Third, ensuring that all encryption and decryption takes place within the wireless network and the subscriber’s device resolves one of the most vexing issues of data security – key management. Encryption schemes require keys to scramble and unscramble message contents. There are several complex technical models describing how the keys are distributed to message senders and receivers.

This type of solution uses a single “secret key” or “symmetric key cryptography” eliminating the need for the call center, the client’s office staff, or the personnel carrying the wireless devices to know or manage encryption keys or passphrases. Before the device is delivered to the end user, the carrier will physically connect the subscriber device to its network for a few seconds coordinating the “secret key” between the device and the encryption server. From that point on, all communications between the encryption server and the wireless device are encrypted and no third party is aware of the encryption key shared.

The value of the carrier providing seamless and transparent encryption of message data cannot be overstated. From the perspective of the telemessaging call center, there is no change in procedure required, other than changing the TAP dialup modem number for pager units that will be exchanged for encrypted pagers.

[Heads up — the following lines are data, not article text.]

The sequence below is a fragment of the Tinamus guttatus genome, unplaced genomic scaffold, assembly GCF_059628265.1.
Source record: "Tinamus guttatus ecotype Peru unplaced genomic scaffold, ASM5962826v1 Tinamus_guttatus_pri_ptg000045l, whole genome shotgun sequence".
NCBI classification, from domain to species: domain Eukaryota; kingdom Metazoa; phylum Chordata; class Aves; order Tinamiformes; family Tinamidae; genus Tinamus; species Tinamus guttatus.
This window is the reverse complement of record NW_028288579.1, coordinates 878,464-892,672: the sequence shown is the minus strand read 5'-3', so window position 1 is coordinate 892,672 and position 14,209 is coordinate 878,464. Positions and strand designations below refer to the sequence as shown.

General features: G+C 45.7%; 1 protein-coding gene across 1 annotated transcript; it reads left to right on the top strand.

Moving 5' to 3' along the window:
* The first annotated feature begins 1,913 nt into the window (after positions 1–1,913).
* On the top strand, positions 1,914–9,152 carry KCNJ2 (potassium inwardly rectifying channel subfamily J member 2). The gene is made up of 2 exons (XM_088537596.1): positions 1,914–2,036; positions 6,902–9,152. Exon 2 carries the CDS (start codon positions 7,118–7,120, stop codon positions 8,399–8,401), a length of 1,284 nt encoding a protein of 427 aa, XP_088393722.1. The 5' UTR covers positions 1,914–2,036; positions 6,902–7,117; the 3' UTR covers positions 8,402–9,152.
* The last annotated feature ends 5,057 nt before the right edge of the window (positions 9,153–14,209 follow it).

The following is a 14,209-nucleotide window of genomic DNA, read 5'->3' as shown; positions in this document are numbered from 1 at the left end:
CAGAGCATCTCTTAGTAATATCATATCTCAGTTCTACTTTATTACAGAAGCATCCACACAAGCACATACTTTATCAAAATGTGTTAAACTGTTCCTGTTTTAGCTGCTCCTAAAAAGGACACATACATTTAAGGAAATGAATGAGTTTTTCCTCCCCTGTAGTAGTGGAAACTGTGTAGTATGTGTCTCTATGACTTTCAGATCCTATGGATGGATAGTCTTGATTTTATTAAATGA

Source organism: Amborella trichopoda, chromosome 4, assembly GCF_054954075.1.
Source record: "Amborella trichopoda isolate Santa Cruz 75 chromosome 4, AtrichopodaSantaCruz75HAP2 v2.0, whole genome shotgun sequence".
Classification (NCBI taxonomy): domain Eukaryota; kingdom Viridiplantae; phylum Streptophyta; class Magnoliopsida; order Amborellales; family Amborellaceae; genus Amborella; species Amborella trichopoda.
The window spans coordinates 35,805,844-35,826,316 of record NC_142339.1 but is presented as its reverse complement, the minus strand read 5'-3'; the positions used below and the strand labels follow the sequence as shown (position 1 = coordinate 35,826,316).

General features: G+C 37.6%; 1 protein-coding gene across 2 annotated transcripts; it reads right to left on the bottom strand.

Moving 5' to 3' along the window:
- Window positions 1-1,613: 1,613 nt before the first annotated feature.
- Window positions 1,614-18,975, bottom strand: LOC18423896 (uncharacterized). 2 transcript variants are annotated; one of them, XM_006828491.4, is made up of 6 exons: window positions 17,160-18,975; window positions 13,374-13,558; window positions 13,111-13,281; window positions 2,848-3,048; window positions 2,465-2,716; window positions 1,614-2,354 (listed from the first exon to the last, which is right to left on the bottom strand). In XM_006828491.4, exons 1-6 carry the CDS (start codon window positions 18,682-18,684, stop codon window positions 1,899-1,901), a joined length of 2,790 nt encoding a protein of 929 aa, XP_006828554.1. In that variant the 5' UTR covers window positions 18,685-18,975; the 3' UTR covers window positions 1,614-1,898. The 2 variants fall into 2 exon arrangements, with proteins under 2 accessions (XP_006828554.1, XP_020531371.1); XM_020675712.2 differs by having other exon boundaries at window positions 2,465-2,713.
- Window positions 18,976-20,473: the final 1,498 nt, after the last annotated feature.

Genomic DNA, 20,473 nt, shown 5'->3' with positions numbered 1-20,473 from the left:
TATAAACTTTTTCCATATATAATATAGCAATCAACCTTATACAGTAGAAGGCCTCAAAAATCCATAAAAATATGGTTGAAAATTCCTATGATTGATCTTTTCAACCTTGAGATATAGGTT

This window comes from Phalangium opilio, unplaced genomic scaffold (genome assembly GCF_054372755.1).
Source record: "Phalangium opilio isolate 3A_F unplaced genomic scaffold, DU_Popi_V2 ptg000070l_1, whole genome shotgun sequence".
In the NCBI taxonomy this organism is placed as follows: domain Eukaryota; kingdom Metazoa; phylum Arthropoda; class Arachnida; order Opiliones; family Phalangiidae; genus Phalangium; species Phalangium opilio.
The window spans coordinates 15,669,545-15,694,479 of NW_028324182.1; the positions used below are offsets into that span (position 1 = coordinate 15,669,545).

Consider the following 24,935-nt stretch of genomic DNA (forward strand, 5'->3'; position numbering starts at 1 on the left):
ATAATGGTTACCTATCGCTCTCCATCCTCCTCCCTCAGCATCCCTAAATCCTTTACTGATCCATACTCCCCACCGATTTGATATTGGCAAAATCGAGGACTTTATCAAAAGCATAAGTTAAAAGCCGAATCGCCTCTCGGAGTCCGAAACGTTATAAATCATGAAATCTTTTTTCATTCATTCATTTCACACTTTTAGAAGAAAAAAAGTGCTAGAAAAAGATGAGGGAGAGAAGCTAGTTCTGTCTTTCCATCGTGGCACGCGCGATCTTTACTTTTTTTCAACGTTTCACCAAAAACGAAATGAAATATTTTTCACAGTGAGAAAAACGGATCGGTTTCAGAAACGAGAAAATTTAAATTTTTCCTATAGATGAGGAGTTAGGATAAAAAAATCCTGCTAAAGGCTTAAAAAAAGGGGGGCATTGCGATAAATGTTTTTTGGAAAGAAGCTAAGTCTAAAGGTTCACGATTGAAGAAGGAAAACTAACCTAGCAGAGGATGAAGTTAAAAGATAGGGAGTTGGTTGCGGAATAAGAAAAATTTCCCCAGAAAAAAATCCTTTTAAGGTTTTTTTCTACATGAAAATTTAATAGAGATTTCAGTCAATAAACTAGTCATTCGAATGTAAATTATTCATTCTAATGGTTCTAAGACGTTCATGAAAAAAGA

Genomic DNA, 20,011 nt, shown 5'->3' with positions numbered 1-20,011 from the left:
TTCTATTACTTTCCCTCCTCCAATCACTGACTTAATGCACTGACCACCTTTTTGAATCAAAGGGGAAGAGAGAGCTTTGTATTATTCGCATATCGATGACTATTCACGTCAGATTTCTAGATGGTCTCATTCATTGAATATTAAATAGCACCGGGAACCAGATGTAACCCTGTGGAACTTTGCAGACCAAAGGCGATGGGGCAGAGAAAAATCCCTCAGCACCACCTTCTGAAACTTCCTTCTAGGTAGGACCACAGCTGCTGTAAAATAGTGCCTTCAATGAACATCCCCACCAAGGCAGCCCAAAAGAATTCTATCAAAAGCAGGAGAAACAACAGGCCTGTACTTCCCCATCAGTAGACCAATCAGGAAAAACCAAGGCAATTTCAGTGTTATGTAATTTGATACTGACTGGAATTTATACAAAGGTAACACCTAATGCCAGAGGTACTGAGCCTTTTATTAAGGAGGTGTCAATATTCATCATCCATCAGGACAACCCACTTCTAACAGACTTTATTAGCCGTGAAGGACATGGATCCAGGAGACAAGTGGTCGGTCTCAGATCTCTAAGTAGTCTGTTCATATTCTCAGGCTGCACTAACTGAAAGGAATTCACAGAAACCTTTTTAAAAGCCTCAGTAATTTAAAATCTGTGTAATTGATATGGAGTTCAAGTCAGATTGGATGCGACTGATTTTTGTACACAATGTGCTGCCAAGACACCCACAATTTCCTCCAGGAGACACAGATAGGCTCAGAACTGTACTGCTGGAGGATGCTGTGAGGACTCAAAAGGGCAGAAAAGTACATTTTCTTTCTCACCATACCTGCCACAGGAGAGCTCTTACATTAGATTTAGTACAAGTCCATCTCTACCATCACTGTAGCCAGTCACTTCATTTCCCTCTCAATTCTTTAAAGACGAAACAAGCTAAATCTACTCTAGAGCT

The client can continue to use TAP dialup paging software or they can use a secure Web page to send text messages using the same Internet security technology used to place online orders. The sender using a secure Web page will probably not notice any difference from using an unsecured Web page. This technology is known as Secure Sockets Layer (SSL). SSL is active when you see a small padlock symbol in the lower right hand corner of your Web browser and the Web address is preceded by “https://” standing for Secure HyperText Transfer Protocol. SSL protects the Web page data as it crosses the Internet.

Alternative means of delivering text messages to the wireless carrier: Although it is highly desirable to continue to be able to deliver wireless text messages to carriers via TAP dialup modems for the time being, there are better solutions. One proposal being considered in the PTC, the technical standards body of the paging industry, also relies on SSL over the Internet. It is widely understood that a technically superior means of delivering wireless text messages to carriers is accomplished over the Internet using a standard called Wireless Communication Transfer Protocol (WCTP) . This standard defines a sophisticated means of exchanging wireless text messages including two-way text messages and detailed message content such as order information or medical data, via the XML Internet standard. XML stands for eXtensible Markup Language, a data interchange standard.

WCTP can be carried via SSL, which protects the XML data as it crosses the Internet from a call center system to a wireless carrier. Wireless carriers and their vendors are studying WCTP over SSL as a next generation alternative to TAP dialup modems.